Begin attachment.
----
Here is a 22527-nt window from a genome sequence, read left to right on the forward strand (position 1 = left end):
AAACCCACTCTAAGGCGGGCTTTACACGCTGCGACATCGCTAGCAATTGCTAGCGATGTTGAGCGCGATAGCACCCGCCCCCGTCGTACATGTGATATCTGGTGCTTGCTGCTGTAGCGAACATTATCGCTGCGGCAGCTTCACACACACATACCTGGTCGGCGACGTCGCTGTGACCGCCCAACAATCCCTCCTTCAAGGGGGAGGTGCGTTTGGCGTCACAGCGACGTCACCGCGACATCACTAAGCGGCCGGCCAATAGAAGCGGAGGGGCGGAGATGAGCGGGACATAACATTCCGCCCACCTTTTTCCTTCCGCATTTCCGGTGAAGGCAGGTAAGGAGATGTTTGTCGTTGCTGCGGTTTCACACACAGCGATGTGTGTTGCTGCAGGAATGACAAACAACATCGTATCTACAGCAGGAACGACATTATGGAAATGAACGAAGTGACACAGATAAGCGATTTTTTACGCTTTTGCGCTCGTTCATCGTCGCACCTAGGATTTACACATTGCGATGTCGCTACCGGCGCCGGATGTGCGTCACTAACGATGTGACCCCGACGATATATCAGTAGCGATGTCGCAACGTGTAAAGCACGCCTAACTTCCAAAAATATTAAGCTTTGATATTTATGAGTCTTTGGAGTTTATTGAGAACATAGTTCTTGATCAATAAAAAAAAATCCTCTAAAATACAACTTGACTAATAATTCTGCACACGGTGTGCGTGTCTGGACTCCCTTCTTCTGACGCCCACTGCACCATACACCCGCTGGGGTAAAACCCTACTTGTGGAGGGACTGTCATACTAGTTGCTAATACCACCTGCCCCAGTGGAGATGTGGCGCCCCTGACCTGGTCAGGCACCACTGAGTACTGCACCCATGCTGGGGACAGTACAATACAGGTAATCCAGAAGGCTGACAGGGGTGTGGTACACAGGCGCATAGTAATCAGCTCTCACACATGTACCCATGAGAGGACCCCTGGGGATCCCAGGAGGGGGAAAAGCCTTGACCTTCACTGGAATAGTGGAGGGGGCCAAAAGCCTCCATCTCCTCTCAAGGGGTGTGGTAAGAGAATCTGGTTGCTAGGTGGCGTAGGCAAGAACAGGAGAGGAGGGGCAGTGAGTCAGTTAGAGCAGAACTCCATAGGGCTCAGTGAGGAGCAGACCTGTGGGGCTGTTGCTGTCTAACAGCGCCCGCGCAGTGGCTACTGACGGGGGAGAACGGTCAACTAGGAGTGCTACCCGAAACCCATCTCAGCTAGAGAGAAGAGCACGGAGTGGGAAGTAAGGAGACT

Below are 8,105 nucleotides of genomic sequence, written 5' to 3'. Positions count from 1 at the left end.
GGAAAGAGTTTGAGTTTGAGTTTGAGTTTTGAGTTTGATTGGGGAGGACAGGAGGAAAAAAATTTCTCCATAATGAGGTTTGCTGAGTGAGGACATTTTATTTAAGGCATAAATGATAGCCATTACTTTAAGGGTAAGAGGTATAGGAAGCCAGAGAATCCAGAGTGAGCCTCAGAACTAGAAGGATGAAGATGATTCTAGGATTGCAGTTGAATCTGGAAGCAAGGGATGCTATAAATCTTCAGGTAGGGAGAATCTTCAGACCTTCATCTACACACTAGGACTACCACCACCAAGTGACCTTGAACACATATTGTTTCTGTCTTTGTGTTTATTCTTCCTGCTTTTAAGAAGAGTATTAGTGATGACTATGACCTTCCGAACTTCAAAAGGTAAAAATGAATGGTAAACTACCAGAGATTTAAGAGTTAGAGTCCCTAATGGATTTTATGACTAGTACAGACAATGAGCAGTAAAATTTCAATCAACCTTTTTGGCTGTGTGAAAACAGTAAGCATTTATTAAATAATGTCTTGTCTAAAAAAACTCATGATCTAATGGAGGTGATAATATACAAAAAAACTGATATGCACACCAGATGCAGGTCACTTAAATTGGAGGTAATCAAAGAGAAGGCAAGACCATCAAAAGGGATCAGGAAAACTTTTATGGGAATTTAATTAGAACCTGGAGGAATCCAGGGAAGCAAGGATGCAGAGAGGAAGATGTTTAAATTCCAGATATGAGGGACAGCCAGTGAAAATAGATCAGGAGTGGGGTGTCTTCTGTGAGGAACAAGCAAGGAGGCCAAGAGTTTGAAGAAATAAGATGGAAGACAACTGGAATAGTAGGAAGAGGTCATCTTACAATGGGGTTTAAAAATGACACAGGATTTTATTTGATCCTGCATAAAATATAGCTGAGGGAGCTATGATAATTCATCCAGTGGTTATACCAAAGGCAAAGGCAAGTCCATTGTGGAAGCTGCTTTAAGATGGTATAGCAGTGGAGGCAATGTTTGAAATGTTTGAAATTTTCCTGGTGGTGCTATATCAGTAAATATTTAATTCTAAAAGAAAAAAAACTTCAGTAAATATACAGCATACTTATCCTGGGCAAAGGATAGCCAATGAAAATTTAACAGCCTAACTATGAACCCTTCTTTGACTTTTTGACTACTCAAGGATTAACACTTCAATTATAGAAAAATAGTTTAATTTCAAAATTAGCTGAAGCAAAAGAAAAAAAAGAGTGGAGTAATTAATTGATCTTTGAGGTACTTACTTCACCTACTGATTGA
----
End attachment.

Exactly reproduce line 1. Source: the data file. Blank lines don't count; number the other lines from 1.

Here is a 22527-nt window from a genome sequence, read left to right on the forward strand (position 1 = left end):